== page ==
Subject to Change

adaptivepath-subject-to-changeI picked up a copy of Subject To Change: Creating Great Products & Services for an Uncertain World by my Adaptive Path friends Peter Merholz, Todd Wilkens, Brandon Schauer, and David Verba. The book presents a toolset for a “flexible design process” to embrace user behaviours and motivations and an ever changing, unpredictable environment.

Instead of approaching new product development from the inside out, companies have to begin by looking at the process from the outside in, beginning with the customer experience. It’s a new way of thinking-and working-that can transform companies struggling to adapt to today’s environment into innovative, agile, and commercially successful organizations.

The process reminded me of the outstanding work on Charmr – A Design Concept for Diabetes Management Devices. Charmr is Adaptive Path’s response to an Open Letter to Steve Jobs from Amy Tenderich asking for some of that Jonathan Ive magic to redesign insulin pumps. The Charmr Project was a 9 week long project completed by an Adaptive Path team including: Dan Saffer, Rachel Hinman, Alexa Andrzejewski, Rae Brune, Sebastian Heyke and Jamin Hegemin.

The process and timeline:

The most interesting part is that before the concepting and design work, is the creation of the six primary design principles:

    1. Wear it during sex. Make the product elegant, discreet, and comfortable.
    2. Make better use of data. Have the product use the data that is generated (blood glucose levels, amount of insulin dosed, trends) in smarter ways.
    3. Easy to learn and teach/No numbers. A broad cross-section of diabetics will use this product, so it cannot be overly complicated, nor difficult to teach. And while numbers are important, we didn’t want to solely rely on those for indicating status and trending.
    4. Less stuff. Diabetics have to carry around a lot of stuff. We wanted to be sure that whatever we created wasn’t just one more thing to carry around.
    5. Keep diabetics in control. The people we spoke to weren’t interested in automatic pumps for the most part. They wanted to retain control of their insulin dosing.
    6. Keep diabetics motivated. Diabetes is a difficult disease to have. Diabetics, in the words of someone we talked to, “never get a day off,” so keeping motivated is a challenge. We wanted our product to help diabetics set goals and be so easy to use it helped keep them on track.

The principles themselves aren’t interesting beyond diabetics. But that they were derived from the observations and interviews with patients and experts. How often to we discount the basic user research and analysis?


In moving beyond the features and functionality, and looking at behaviour and experiences companies are able to build compelling solutions like Nike+. Amazing, runners listen to music when they are out pounding the pavement. Understanding the experience has let Nike partner with Apple to build a great experience.

Nike Plus “combines the physical world with the digital world. We put a sensor in the shoe that speaks to the iPod, and you can hear how far you went, how long you went and how many calories you’ve burned, pretty simple thoughts. And then, when you dock it, you have a world of information at your fingertips. You get to see all that you’ve done, all your runs stored in a very simple, intuitive web experience where you can set goals for yourself.  – Trevor Edwards, VP Global Brand & Category Management, Nike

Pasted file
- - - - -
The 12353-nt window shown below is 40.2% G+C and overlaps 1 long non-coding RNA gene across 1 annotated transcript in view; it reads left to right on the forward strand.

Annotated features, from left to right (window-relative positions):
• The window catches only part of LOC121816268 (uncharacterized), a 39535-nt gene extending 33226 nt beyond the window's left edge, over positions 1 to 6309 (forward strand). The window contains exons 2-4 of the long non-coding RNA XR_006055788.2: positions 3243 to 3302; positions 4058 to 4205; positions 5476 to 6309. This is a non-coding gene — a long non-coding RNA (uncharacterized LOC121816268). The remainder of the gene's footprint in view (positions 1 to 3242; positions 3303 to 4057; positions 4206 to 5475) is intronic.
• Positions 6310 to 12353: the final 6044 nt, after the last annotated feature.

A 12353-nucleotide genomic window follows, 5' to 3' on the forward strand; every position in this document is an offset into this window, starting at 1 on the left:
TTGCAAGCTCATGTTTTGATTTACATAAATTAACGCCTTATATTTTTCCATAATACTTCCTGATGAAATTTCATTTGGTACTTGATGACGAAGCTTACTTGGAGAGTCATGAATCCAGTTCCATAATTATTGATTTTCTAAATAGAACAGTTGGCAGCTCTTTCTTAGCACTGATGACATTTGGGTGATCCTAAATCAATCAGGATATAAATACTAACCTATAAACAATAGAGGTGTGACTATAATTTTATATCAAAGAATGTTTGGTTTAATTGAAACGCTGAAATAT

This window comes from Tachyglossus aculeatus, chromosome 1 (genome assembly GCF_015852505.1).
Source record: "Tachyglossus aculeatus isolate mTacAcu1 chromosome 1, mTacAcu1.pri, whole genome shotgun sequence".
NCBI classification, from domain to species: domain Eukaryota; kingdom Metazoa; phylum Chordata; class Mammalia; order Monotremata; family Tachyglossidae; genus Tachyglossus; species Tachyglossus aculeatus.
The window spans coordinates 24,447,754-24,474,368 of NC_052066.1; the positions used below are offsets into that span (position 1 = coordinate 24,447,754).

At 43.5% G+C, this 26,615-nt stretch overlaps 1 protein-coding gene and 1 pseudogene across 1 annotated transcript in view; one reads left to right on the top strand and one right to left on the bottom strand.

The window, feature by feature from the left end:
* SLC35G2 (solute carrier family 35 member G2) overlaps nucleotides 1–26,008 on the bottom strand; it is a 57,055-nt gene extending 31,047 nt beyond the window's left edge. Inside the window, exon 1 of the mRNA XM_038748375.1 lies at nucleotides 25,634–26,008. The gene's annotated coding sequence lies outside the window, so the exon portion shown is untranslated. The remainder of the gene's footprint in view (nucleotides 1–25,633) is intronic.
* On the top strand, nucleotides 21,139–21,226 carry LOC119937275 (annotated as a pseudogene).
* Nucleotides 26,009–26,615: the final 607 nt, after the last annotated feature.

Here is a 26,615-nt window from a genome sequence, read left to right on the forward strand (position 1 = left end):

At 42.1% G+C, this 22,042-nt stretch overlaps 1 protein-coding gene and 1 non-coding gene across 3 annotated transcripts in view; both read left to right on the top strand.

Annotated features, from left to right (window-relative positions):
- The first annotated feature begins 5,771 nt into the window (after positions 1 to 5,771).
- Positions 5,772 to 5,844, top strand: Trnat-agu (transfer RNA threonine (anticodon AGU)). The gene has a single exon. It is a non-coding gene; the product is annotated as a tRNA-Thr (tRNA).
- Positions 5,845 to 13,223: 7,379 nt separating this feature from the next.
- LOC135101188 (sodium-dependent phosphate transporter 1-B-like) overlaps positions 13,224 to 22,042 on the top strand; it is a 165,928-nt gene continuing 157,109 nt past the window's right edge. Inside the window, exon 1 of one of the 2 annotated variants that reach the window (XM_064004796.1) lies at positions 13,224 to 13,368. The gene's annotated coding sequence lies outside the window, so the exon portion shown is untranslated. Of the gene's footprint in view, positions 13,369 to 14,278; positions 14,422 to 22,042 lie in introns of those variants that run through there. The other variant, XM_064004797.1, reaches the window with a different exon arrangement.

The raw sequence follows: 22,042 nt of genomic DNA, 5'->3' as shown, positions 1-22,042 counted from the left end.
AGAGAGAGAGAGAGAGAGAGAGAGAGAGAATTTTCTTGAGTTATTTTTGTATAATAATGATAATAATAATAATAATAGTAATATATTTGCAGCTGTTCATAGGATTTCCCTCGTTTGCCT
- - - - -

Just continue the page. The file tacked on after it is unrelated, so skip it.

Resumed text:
Nike+ is also really interesting because it is software above the level of a single device. Using the iPod, Nike shoes, iTunes, and the web to create a community to share playlists, running trails, and maps, Nike has successfully created an enduring, engaging brand experience.

Both Charmr and Nike+ are great examples of building products based on understanding and analyzing behaviour. Check out Subject To Change: Creating Great Products & Services for an Uncertain World for a toolkit for using “customer experiences to inform and shape the product development process”.

The Platform is the Core


Live Mesh was launched yesterday at Web2Expo in San Francisco.

Our design goals for Live Mesh are to have…

  • …your devices work together
  • …your data and applications available from anywhere
  • …the people you need to connect with just a few clicks away for sharing and collaborating
  • … the information you need to stay up-to-date and always be available

I’m really excited about Live Mesh as a platform. It really is one of the first services above the level of a single device. The integration of experiences across devices is really interesting and important. I started to realize the power of creating a device mesh when I switched from my Blackberry to a Windows Mobile device and Microsoft Exchange. I am able to access my email service using my Palm 750, my Mac Book Pro running Entourage, my new Dell m1330 or my old Thinkpad x60 running Outlook, or when I’m connected over the web running Outlook Web Access. The devices are really irrelevant to me, what is most important is my data. My contacts. My calendar. My email.